Behind the back four, the consistent Ray Clemence was in goal while the signing of Richard Gough in defence was an inspired one. Alongside Gary Mabbutt in the centre, Gough brought calm and assured play to a side who had often been defined by calamitous defending.
Hoddle, Chris Waddle, Steve Hodge, Paul Allen and Ossie Ardiles formed a high class midfield but undoubtedly, the star of proceedings was Clive Allen. The striker was another player to be beset by injuries while Peter Shreeves was in charge but in 1986/87, Allen stayed fit and returned an incredible 49 goals across all competitions.
Tottenham were, at one stage, on course for a historic domestic treble but despite playing some of the best football by any Spurs side in history, they just couldn’t get over the line. By the end of the season, we had reached the semi finals of the League Cup while finishing third in the first division. By far the most agonising aspect of the whole season was, however, saved for the very end.
In the FA Cup final at Wembley, Tottenham started as hot favourites against an underrated Coventry City side. An early goal from Clive Allen suggested a comfortable 90 minutes but Coventry would go on to win 3-2 and therefore inflict a defeat in an FA Cup final for the first time in Tottenham Hotspur history.
Pleat was sacked early on in the following season in controversial circumstances. Richard Gough left for Glasgow Rangers and that great side of 1986/87 suddenly fell apart very quickly but those who witnessed that campaign will never forget it.
Venables Comes Close as Premier League era Begins
The early 1990s brought about one of the most significant developments in English football ever. With satellite television starting to make its mark on the game, breakaway clubs began to talk about forming a new Premier League and distancing themselves from the old order.
Accordingly, at the start of the 1992/93 season, the Premiership began and Tottenham Hotspur were one of the strongest sides at the time. Terry Venables had been busy following the sacking of David Pleat in 1987 and, at the start of the new decade, Spurs had won the FA Cup for the eight time in their history.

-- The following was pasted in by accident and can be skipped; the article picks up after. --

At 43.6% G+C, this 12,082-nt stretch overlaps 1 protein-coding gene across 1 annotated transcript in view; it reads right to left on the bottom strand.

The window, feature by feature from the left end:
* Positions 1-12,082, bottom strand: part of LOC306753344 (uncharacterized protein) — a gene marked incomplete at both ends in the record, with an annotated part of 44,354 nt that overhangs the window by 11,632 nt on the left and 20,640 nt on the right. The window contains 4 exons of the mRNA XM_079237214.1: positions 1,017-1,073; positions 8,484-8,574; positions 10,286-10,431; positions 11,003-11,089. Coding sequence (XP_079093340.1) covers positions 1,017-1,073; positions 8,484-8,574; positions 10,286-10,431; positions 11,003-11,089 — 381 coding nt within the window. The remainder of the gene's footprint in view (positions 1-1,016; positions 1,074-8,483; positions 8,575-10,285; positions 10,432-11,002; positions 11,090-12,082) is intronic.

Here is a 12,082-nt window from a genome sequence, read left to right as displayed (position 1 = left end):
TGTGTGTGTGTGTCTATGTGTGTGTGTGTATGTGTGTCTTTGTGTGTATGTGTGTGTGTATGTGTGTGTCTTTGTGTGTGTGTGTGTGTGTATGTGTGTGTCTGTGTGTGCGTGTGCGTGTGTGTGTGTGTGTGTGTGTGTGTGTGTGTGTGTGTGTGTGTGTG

In the early part of Venables’ reign, Tottenham fielded world class players including Paul Gascoigne, Gary Lineker and Chris Waddle but by the time the Premier League started, those three had moved on.
In their place, the likes of Darren Anderton, Nick Barmby, Neil Ruddock and Ian Walker were developing into a dangerous side and, shortly after the 1992/93 campaign began, Venables made a key signing as he lured prolific striker Teddy Sheringham over from Nottingham Forest.
At the end of that inaugural Premier League season, Spurs finished eighth in the division while reaching the semi finals of the FA Cup. That league placing is a modest one and it doesn’t really tell the full story of a side that played highly entertaining football and looked to have a big future ahead of it.
Sadly, following a much-publicised falling out with the Chairman Alan Sugar, Venables’ tenure wasn’t to last a great deal longer. It all ended in the summer of 1993 and, after that side had shown so much promise, the wilderness years were beckoning.
Manager Merry-Go-Round and a new Century
When Terry Venables left the club in 1993, something of a merry-go-round followed as Spurs went through six managers in the 11 years that followed up until 2004. It was a chaotic period in Tottenham history and that list doesn’t even include caretakers.
Ossie Ardiles was the first to take up the challenge but the popular Argentinian wasn’t able to replicate his heroics as a player. Ossie did, however, oversee the start of the 1994/95 season when the prolific German international striker Jurgen Klinnsman arrived at White Hart Lane. This was one of the biggest transfer deals in the history of Tottenham Hotspur Football Club and it would lead to a thrilling season on the pitch.
Unfortunately, while an attack-minded squad including Klinnsman, Teddy Sheringham, Darren Anderton and Nick Barmby were scoring plenty of goals, the defence was in some disarray and results were poor. Ardiles was replaced by Gerry Francis but little improved and in turn, the former QPR boss gave way to Christian Gross in 1997. Gross’ stay was brief and a year later, the club brought George Graham into the hot seat.
As a former Arsenal player and manager, the fans had mixed feelings about Graham but he did deliver some silverware. In 1999, the League Cup was won for the third time in Tottenham history as we beat Leicester City by a solitary goal at Wembley.
In 2001, Graham was sacked by new Chairman Daniel Levy who brought in Glenn Hoddle from Southampton. Like Ardiles before him, Hoddle couldn’t recreate old glories while in the Spurs’ manager’s seat and he was duly replaced by Jacques Santini who stayed for just 13 games.
This unhappy period was underpinned by poor league results and the occasional battle against relegation. The merry-go-round hurt the club but thankfully, things were about to change for the better.
Martin Jol turns it around
When Santini departed following a supposed disagreement with Sporting Director Frank Arnesen, the club moved to bring in Martin Jol from RKC Waalwijk. Jol had played professionally in England with West Brom and Coventry City but, while he came with a good reputation, his managerial career had returned a solitary Dutch Cup win with Roda.